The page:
Many similar phenomena occur in astrophysical systems with spatial and mass scales different by many orders of magnitudes. For examples, collimated outflows are produced from the Sun, proto-stellar systems, gamma-ray bursts, neutron star and black hole X-ray binaries, and supermassive black holes; various kinds of flares occur from the Sun, stellar coronae, X-ray binaries and active galactic nuclei; shocks and particle acceleration exist in supernova remnants, gamma-ray bursts, clusters of galaxies, etc. In this report I summarize briefly these phenomena and possible physical mechanisms responsible for them. I emphasize the importance of using the Sun as an astrophysical laboratory in studying these physical processes, especially the roles magnetic fields play in them; it is quite likely that magnetic activities dominate the fundamental physical processes in all of these systems.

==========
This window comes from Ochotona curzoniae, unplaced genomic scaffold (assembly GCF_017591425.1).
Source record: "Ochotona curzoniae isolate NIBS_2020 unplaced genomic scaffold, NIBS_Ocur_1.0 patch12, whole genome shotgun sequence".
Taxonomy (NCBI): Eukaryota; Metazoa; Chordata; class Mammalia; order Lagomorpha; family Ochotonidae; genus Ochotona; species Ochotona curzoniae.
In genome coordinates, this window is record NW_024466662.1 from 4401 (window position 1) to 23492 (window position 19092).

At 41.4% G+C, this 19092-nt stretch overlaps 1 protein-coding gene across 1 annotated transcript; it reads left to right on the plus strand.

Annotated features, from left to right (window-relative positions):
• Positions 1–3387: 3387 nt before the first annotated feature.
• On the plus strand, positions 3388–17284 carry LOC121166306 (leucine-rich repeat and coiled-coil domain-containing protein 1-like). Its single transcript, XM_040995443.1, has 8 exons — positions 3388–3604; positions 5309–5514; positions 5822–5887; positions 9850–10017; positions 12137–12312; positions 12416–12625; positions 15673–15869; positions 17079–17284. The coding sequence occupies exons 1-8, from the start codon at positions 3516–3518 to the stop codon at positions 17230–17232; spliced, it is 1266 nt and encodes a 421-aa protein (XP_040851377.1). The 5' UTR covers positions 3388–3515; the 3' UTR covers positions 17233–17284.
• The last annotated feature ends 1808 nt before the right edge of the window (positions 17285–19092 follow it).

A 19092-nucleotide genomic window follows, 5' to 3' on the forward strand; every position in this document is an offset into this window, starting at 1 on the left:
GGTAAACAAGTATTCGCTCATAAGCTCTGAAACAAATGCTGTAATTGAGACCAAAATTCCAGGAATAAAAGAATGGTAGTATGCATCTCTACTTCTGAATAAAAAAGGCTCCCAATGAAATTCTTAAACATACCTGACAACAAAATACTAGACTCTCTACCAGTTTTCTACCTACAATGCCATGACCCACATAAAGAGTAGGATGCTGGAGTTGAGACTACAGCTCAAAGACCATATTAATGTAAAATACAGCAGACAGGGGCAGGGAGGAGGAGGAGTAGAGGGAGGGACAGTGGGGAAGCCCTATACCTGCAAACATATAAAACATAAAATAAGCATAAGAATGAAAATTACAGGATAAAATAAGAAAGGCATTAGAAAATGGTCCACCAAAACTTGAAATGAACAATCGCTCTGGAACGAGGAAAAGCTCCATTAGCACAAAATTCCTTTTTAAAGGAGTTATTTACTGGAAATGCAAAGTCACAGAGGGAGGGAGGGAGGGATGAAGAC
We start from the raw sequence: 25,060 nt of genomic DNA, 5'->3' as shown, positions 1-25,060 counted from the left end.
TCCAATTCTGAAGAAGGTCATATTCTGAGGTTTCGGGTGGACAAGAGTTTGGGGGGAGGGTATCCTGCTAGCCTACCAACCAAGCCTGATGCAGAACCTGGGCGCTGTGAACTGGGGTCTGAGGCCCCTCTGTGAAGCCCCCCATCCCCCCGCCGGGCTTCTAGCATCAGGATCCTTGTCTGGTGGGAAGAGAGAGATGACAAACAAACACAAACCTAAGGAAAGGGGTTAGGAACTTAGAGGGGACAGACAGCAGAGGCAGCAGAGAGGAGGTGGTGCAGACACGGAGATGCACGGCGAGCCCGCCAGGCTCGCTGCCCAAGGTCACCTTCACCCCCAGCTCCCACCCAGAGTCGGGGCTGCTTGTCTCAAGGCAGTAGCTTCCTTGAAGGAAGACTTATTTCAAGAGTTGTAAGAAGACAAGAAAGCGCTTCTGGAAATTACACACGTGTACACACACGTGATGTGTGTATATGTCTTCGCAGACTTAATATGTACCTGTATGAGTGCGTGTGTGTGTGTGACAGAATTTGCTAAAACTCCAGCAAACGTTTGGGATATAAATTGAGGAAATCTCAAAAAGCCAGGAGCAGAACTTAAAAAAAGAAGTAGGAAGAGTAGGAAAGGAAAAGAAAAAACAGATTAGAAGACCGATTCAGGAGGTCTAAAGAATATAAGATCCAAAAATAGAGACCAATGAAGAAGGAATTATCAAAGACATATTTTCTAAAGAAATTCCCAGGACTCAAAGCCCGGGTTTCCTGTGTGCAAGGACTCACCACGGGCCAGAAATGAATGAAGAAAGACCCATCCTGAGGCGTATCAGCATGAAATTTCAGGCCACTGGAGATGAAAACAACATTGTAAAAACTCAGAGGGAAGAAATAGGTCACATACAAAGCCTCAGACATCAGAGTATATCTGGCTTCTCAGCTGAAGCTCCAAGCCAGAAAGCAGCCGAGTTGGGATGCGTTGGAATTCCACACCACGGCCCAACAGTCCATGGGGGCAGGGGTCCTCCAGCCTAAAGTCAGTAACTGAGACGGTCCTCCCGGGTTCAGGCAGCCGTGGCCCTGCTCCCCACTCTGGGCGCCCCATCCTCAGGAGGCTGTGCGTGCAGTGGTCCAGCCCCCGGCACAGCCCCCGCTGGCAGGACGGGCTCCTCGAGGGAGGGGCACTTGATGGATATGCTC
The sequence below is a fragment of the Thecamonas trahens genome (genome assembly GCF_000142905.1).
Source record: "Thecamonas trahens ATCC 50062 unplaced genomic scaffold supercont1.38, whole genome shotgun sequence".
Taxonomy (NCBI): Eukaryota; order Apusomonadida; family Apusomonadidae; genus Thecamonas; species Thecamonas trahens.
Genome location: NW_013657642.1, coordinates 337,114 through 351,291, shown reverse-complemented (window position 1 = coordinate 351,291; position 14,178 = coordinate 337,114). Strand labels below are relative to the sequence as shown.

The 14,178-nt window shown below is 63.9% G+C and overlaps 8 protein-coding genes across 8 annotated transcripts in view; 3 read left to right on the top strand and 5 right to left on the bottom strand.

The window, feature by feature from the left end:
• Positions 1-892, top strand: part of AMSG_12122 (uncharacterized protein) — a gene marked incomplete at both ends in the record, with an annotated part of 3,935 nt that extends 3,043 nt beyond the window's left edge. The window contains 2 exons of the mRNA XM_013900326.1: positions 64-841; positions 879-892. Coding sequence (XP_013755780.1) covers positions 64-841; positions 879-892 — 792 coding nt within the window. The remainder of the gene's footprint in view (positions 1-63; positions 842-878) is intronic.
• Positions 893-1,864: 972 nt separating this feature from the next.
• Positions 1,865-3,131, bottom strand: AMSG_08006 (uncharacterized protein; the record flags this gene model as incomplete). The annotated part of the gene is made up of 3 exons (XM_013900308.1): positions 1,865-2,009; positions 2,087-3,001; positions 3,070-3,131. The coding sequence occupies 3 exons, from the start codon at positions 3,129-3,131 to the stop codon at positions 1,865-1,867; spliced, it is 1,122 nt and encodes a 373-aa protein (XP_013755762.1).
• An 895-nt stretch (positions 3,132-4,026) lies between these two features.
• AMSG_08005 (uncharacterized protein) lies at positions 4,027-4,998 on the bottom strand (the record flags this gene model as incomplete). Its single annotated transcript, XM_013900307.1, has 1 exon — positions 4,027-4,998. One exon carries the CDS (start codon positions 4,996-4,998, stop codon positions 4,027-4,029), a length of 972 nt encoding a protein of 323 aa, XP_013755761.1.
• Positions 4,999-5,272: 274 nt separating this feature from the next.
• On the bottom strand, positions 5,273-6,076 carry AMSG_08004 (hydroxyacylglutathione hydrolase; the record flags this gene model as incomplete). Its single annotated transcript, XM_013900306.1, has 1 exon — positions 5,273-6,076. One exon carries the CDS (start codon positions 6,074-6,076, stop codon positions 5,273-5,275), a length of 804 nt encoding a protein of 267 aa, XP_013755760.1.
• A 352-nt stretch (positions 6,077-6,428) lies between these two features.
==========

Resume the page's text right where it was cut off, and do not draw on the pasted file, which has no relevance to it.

As a case study, I show that X-ray lightcurves from solar flares, black hole binaries and gamma-ray bursts exhibit a common scaling law of non-linear dynamical properties, over a dynamical range of several orders of magnitudes in intensities, implying that many basic X-ray emission nodes or elements are inter-connected over multi-scales. A future high timing and imaging resolution solar X-ray instrument, aimed at isolating and resolving the fundamental elements of solar X-ray lightcurves, may shed new lights onto the fundamental physical mechanisms, which are common in astrophysical systems with vastly different mass and spatial scales. Using the Sun as an astrophysical laboratory, “Applied Solar Astrophysics” will deepen our understanding of many important astrophysical problems.